A dominant bullpen has helped mask the rotation’s shortcomings. The Cubs’ relief pitchers have a combined 2.90 ERA with the highest strikeout rate (29.3%) in the majors. Leading the charge is a revived Craig Kimbrel, who’s rediscovered his old ways and is back to making opposing hitters look silly. He’s not the only standout, though: Rex Brothers is striking out nearly two batters per inning and Dan Winkler has a 0.56 ERA in 19 games, while 2020 MVP vote-getter Ryan Tepera has a 2.82 ERA and 25 strikeouts in 22.1 innings.

Those results might not last all season, but they’re at least backed up by the underlying advanced metrics as not appearing to be fluky. The same cannot be said for Chicago’s rotation, and if the team decides to go for it in 2021, the front office will likely need to add an impact arm before the deadline. The Cubs were unwilling to pay the roughly $60 million due to Yu Darvish through 2023, but perhaps a cheaper upgrade is possible.

With key pieces playing in their final season before free agency—a group that includes Anthony Rizzo, Kris Bryant and Javier Báez—these next two months feel like a pivotal crossroads for the direction of the franchise. Either Chicago ships away some players who helped deliver the city its first World Series in 108 years, or keeps the band together for one last run at the pennant.

As the Cardinals continue their current slide, the division is very attainable. Four years after the Cubs’ last NL Central title and five years after winning the World Series, Ross has a real chance to lead Chicago back to playing meaningful games deep into October.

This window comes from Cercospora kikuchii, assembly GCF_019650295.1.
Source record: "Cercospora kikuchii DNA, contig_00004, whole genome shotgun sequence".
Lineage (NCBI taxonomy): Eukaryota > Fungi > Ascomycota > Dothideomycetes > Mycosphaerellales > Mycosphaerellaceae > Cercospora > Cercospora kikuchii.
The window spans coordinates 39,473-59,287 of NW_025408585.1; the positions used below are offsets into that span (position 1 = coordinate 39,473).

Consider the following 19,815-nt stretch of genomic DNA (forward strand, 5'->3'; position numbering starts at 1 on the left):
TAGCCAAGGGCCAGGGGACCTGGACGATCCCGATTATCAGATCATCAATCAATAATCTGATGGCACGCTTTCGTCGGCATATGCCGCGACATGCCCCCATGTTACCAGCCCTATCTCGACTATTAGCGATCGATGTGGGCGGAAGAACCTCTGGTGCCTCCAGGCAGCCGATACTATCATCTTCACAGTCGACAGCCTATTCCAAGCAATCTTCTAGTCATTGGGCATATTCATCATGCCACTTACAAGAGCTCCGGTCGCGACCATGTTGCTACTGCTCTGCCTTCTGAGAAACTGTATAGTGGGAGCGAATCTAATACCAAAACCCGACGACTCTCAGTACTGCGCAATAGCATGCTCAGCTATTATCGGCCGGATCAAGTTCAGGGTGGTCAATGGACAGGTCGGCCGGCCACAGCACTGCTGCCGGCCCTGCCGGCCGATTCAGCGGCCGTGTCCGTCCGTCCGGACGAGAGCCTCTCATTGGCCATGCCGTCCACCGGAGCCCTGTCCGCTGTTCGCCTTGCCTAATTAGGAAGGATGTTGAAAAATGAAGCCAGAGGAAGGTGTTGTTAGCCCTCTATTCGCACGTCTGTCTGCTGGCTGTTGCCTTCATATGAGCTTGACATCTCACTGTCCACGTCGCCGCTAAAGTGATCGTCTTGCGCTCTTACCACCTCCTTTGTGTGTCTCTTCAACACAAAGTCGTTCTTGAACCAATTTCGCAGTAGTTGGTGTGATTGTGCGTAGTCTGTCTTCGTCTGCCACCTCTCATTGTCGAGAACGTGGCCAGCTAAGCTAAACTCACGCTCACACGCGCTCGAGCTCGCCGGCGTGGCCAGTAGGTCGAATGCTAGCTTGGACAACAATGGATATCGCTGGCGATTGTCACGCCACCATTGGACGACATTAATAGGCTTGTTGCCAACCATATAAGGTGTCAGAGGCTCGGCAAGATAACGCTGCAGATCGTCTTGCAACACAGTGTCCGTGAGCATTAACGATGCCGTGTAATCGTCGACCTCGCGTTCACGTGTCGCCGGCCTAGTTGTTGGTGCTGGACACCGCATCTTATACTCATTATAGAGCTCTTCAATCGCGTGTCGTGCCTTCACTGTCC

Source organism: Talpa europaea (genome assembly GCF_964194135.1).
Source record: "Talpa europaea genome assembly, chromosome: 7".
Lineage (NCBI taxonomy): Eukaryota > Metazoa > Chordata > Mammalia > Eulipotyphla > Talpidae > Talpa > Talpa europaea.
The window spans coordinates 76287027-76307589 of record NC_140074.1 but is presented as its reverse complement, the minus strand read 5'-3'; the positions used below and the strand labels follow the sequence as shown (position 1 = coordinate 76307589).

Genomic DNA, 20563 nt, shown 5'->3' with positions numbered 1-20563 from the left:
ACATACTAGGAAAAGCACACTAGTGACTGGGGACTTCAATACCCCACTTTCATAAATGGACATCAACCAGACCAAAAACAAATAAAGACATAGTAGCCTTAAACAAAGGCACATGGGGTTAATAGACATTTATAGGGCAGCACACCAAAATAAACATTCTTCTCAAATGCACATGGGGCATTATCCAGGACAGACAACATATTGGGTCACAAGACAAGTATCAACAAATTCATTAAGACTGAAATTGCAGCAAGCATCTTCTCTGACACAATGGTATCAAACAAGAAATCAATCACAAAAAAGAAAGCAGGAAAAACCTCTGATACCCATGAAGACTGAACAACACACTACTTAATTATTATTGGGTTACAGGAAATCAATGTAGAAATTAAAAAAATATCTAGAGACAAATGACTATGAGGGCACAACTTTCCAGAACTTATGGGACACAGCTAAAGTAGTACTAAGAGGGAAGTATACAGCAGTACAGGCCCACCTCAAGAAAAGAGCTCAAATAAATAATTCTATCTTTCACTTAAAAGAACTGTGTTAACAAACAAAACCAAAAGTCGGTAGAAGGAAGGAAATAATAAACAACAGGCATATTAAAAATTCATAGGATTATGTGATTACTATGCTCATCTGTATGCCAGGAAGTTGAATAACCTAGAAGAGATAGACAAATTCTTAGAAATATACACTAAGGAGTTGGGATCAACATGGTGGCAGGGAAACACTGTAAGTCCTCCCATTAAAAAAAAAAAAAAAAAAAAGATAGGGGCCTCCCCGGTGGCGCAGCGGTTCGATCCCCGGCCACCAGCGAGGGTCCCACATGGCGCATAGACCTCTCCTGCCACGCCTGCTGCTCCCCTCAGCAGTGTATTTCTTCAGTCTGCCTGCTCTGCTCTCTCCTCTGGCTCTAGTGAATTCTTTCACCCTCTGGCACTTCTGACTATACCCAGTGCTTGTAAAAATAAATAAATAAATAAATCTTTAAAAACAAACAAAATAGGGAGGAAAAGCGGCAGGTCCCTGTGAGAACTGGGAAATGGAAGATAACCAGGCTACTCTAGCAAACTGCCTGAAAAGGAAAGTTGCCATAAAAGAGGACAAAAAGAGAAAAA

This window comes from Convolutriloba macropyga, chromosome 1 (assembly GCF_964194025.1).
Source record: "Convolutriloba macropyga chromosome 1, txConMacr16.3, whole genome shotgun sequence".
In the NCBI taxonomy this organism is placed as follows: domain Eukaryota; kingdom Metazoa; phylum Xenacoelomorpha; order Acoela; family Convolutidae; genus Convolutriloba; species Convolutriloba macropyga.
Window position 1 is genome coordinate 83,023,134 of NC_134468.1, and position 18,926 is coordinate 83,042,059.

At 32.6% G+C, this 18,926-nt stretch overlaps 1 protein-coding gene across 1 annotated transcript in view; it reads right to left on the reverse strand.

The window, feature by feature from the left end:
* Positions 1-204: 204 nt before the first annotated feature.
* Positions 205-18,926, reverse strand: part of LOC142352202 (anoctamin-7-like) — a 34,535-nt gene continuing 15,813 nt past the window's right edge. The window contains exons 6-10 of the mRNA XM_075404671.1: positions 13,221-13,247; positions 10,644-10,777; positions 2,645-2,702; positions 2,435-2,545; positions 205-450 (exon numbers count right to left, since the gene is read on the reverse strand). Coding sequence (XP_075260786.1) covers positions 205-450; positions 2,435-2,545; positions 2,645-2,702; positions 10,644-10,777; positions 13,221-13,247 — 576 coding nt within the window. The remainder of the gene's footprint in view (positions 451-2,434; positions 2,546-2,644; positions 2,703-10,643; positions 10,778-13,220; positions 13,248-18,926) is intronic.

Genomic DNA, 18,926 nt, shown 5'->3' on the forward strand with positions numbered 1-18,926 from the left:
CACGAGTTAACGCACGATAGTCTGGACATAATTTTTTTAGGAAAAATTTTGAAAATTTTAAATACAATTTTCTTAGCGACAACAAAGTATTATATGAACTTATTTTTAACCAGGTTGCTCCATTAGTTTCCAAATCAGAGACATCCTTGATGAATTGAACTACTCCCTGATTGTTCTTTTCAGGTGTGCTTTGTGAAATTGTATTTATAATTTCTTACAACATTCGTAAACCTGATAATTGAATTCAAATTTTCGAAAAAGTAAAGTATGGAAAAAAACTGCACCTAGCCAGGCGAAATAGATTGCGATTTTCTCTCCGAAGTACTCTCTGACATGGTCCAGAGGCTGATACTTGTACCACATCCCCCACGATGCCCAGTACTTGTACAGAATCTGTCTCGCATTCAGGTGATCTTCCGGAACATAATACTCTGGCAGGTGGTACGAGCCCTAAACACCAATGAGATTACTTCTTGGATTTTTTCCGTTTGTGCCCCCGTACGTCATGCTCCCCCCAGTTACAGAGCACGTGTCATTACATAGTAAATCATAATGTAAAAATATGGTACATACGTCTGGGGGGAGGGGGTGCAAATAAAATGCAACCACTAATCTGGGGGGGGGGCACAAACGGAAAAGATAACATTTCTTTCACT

After all, this year’s team has already experienced what the playoffs could feel like—perhaps they'll see how different the real thing is.

Quick hits:

  • After accumulating just six shutout wins from 2018-20, the Tigers have pulled that feat off twice in their last eight games. The latest was a 1–0 victory over Cleveland, during which starter José Ureña and three relievers allowed just four hits with seven strikeouts. It’s the fifth time Cleveland has been shut out this season.
  • For the sixth time in his last nine starts, Tyler Glasnow fanned at least 10 hitters. His latest gem came in a 2–1 Rays win over the Royals in which Manuel Margot singled home Kevin Kiermaier to walk it off in the 10th inning. Glasnow allowed just three hits (all singles) in eight shutout innings with 11 punch-outs.
  • Another day, another win for James Kaprielian. The 27-year-old rookie held the Mariners to no runs on two hits with four strikeouts in seven innings, improving to 2-0 with a 1.53 ERA and 19 strikeouts in three outings.
  • Mike Shildt had a lot to say about MLB’s policing (or lack thereof) of pitchers using performance-enhancing substances to doctor the baseball. Shildt’s point is warranted in that the league’s passivity towards the issues leads to inconsistent enforcement by umpiring crews, an issue that’s further exacerbated by the game’s prolonged offensive lull. I expect this won’t be the last we hear from Shildt—or others around the game—about the issue.